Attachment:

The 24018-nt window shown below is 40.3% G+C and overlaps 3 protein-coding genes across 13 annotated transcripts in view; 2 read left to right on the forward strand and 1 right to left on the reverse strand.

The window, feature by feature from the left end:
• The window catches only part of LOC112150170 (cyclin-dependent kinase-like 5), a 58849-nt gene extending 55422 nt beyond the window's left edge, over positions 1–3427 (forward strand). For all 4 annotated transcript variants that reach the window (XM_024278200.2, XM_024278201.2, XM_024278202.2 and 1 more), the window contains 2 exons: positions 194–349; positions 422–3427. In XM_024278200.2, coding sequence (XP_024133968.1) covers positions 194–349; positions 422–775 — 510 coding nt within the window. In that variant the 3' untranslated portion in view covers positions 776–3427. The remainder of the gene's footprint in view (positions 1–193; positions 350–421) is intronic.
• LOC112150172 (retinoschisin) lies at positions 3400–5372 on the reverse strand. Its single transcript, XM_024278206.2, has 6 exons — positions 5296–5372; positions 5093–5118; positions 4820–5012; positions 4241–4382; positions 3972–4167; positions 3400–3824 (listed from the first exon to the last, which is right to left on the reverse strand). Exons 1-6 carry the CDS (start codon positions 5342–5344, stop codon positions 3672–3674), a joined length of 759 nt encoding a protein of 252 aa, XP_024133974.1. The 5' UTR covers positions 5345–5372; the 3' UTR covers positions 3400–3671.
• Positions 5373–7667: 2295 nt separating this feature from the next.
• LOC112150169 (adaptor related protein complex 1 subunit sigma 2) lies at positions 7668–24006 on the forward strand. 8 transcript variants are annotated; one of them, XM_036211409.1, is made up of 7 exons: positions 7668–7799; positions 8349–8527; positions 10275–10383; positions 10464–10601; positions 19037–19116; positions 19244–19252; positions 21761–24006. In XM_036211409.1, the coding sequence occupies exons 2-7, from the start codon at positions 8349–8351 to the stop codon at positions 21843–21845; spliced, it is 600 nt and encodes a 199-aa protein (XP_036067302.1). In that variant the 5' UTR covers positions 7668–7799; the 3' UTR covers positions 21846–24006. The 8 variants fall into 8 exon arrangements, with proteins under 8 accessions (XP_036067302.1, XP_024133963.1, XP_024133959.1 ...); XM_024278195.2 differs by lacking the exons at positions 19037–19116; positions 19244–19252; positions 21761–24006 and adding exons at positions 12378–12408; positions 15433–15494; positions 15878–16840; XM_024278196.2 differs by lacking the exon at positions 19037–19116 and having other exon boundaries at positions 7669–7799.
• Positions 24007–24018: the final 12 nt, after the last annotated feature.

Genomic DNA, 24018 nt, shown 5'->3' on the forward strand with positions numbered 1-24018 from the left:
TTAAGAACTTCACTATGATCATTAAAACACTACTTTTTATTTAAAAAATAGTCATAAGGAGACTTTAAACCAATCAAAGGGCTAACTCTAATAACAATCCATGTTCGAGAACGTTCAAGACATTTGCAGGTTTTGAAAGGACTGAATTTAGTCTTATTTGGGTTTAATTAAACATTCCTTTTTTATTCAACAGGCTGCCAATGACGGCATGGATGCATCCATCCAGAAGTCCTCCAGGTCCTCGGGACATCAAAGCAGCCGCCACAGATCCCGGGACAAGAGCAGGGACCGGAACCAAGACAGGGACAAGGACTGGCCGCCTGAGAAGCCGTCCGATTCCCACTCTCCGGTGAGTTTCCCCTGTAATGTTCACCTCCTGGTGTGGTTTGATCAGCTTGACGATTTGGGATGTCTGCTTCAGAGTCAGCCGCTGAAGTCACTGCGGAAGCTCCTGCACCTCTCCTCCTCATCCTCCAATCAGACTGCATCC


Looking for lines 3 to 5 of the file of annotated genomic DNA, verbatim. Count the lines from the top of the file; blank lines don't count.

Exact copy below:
• The window catches only part of LOC112150170 (cyclin-dependent kinase-like 5), a 58849-nt gene extending 55422 nt beyond the window's left edge, over positions 1–3427 (forward strand). For all 4 annotated transcript variants that reach the window (XM_024278200.2, XM_024278201.2, XM_024278202.2 and 1 more), the window contains 2 exons: positions 194–349; positions 422–3427. In XM_024278200.2, coding sequence (XP_024133968.1) covers positions 194–349; positions 422–775 — 510 coding nt within the window. In that variant the 3' untranslated portion in view covers positions 776–3427. The remainder of the gene's footprint in view (positions 1–193; positions 350–421) is intronic.
• LOC112150172 (retinoschisin) lies at positions 3400–5372 on the reverse strand. Its single transcript, XM_024278206.2, has 6 exons — positions 5296–5372; positions 5093–5118; positions 4820–5012; positions 4241–4382; positions 3972–4167; positions 3400–3824 (listed from the first exon to the last, which is right to left on the reverse strand). Exons 1-6 carry the CDS (start codon positions 5342–5344, stop codon positions 3672–3674), a joined length of 759 nt encoding a protein of 252 aa, XP_024133974.1. The 5' UTR covers positions 5345–5372; the 3' UTR covers positions 3400–3671.
• Positions 5373–7667: 2295 nt separating this feature from the next.